Foundational documents are foundational for a reason, they are necessary for sustainable life and sets the conditions under which individuals are generally allowed to conduct themselves. Most individuals are aware of their native countries founding documents, rules, regulations and pillars it was founded on. However, the Bill of Human Rights, a document pertaining to all humans, is often unheard of or blatantly ignored. Personally, I was not aware that actual documentation existed until reviewing it with my peers during a workshop. In the United Nations “Universal Declaration of Human Rights” under the very first article it states “All human beings are born free and equal in dignity and rights. They are endowed with reason and conscience and should act towards one another in a spirit of brotherhood.” While this seems obvious, there are countless examples throughout history that prove this sentiment untrue. Particularly through the lens of the film: Shake Hands with the Devil: Journey of Romeo Dallarie , the complete and utter disregard for human dignity, rights and even the abonnement of a moral conscience altogether are more than obvious. Through this film, viewers are taken through the history and repercussions of the Rwandan Genocide, just one of the many instances where freedom and equality of dignity and rights were ignored between individuals.
One of the great things about mass media these days is the many different forms of expression. This political cartoon depicts not only one of the most serious aspects from the 1994 Rwandan Genocide but also depicts a similar phenomenon that is occurring, nearly 20 years later in Syria. The artist’s objective is to display the repetition in history of neglect for human rights from the international community and how little progress has been made in preserving lives and basic human rights. Particularly for the Rwandan Genocide, it highlights one of the biggest problems, that was also highlighted in the film Shake Hands with the Devil: Journey of Romeo Dallarie, abandonment from it’s allies and protecting forces. During the Rwandan Genocide, many in the international community either turned in fear (specifically, Belgium) or watched from a far in sorrow—regardless, action being taken to preserve human dignity and equality was slim to none. One of the quotes from the video that emphasizes this cartoon is “Simply if only, it had been operationalized, the whole thing could’ve been stopped”. If only the international community watching from a far in sorrow would have stepped in and acted towards one another in the spirit of brotherhood, acting on the Bill of Human Rights the death count would have been significantly less and lives would have been preserved.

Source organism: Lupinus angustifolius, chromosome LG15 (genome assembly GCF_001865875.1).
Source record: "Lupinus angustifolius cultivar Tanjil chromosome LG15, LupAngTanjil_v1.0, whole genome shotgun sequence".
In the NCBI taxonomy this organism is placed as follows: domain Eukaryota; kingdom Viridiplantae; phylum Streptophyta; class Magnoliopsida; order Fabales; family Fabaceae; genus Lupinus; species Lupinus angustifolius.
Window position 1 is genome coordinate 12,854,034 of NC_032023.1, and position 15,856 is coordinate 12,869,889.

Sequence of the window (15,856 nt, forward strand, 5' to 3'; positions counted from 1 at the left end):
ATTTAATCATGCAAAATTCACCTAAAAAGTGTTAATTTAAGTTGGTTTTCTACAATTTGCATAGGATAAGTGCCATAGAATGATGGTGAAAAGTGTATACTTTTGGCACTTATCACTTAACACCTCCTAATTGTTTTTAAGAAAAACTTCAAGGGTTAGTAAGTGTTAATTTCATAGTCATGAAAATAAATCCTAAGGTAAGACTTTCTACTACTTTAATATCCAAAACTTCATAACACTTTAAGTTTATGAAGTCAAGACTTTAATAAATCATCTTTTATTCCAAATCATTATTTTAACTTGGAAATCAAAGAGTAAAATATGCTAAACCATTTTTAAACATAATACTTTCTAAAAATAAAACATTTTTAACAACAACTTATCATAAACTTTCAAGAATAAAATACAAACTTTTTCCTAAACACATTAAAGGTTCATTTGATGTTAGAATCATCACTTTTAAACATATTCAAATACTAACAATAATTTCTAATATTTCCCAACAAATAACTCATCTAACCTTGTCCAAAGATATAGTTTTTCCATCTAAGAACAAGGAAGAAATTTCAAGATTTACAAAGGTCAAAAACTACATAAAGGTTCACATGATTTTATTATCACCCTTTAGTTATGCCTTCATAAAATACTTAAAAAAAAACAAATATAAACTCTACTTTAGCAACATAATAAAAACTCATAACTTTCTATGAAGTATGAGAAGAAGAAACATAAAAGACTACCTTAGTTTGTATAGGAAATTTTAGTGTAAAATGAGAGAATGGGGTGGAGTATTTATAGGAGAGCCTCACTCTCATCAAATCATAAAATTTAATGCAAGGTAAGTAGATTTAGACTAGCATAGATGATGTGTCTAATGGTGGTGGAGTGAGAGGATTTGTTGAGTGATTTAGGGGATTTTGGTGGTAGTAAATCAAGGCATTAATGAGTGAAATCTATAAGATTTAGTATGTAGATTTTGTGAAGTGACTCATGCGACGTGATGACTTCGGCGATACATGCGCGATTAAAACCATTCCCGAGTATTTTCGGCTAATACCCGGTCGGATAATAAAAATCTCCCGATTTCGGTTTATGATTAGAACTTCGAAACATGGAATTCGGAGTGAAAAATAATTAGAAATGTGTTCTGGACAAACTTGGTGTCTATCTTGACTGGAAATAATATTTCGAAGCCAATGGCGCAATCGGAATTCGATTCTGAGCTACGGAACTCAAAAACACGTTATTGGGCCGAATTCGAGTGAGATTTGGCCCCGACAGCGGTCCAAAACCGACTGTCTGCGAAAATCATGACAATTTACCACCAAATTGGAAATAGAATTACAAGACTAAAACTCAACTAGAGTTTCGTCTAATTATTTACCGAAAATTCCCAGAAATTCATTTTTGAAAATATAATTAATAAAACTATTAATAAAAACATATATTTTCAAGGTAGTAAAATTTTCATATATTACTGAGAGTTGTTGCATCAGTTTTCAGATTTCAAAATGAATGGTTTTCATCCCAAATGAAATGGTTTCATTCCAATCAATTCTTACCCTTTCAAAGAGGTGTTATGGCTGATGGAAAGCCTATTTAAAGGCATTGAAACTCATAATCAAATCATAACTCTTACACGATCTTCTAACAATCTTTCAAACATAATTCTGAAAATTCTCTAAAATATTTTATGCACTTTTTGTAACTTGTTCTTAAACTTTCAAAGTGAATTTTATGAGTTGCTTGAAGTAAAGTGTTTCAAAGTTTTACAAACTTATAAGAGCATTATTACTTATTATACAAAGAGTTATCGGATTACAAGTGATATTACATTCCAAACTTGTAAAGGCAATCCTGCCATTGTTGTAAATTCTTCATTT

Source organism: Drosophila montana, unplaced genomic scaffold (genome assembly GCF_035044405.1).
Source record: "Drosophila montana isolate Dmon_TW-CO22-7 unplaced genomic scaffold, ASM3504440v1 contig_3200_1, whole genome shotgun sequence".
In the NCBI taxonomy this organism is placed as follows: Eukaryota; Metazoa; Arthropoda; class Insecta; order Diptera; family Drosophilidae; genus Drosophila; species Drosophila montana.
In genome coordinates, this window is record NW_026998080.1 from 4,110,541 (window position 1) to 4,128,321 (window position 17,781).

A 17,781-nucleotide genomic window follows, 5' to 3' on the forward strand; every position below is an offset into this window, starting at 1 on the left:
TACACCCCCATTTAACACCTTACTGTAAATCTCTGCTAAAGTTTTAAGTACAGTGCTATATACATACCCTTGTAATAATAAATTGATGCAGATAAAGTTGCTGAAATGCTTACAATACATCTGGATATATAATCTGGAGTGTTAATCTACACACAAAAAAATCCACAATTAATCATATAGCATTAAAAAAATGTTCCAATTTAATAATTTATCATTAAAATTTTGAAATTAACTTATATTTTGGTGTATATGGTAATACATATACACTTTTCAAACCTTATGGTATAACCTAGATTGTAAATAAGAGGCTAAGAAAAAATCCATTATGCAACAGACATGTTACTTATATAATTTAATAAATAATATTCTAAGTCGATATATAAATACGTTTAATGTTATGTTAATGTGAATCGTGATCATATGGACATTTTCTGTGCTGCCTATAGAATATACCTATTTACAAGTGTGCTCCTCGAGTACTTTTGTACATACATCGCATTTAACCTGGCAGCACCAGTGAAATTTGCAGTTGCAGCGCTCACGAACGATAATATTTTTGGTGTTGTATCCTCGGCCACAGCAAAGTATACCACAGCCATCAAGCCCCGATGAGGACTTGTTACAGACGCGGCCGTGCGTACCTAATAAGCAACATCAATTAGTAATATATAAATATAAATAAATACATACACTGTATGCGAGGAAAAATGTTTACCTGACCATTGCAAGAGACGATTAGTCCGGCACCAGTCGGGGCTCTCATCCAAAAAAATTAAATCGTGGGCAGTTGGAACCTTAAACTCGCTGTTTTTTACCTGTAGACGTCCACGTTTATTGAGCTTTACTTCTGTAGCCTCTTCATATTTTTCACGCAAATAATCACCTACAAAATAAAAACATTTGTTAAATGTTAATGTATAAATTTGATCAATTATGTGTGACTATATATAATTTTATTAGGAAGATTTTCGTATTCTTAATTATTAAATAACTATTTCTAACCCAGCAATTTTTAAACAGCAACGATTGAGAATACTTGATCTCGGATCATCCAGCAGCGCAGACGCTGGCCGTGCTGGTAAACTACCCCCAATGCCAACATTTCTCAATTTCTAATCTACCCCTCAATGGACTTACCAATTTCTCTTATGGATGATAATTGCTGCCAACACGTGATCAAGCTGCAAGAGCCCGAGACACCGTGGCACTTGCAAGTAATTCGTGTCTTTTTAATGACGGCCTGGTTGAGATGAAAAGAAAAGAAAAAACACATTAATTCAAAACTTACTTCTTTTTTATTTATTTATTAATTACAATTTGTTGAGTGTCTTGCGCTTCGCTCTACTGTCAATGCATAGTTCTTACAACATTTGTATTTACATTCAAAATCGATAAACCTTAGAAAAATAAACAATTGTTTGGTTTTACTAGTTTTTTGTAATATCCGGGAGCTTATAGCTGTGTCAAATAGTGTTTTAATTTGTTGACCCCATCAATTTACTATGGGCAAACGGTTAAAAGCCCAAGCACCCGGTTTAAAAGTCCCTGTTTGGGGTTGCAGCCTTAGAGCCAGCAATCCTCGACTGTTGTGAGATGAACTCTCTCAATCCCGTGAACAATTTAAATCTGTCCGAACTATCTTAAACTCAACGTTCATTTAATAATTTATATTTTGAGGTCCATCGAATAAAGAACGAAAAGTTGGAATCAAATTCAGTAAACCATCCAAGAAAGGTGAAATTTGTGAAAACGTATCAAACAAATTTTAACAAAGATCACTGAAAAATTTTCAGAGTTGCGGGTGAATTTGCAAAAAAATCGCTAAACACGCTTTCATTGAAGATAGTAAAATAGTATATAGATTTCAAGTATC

However, the artist brings this view point to light in more recent and similar events. The Rwandan Genocide began as a civil war that progressed excessively, leaving many victims and collateral damage. Just as of February 1st peace talks were arranged on behalf of the Syrian Civil War, that is presently occurring. As an international community, there is to a degree responsibility on us in order to preserve the Human Bill of Rights. One of the most debated issues in politics at the moment deals with Syrian refugees are looking for safety from persecution. It’s evident through the mixed view points of allowing these refugees into foreign countries that it is an innate disposition to put our safety among our neighbors. While this fact may stand through history, the global community should keep in mind the effects of the past such as the Rwandan Genocide and the impacts that has upon various human rights. It is arguable though, that the international community has not changed their viewpoint and proactivity towards protecting collective human rights through the events occurring in Syria. In reference to the repercussions of these global violations during Rwanda’s Genocides, we have to put into question our methods today and if we are doing enough? It’s always easier to look in retrospect and criticize than look in the moment and notice our own faults.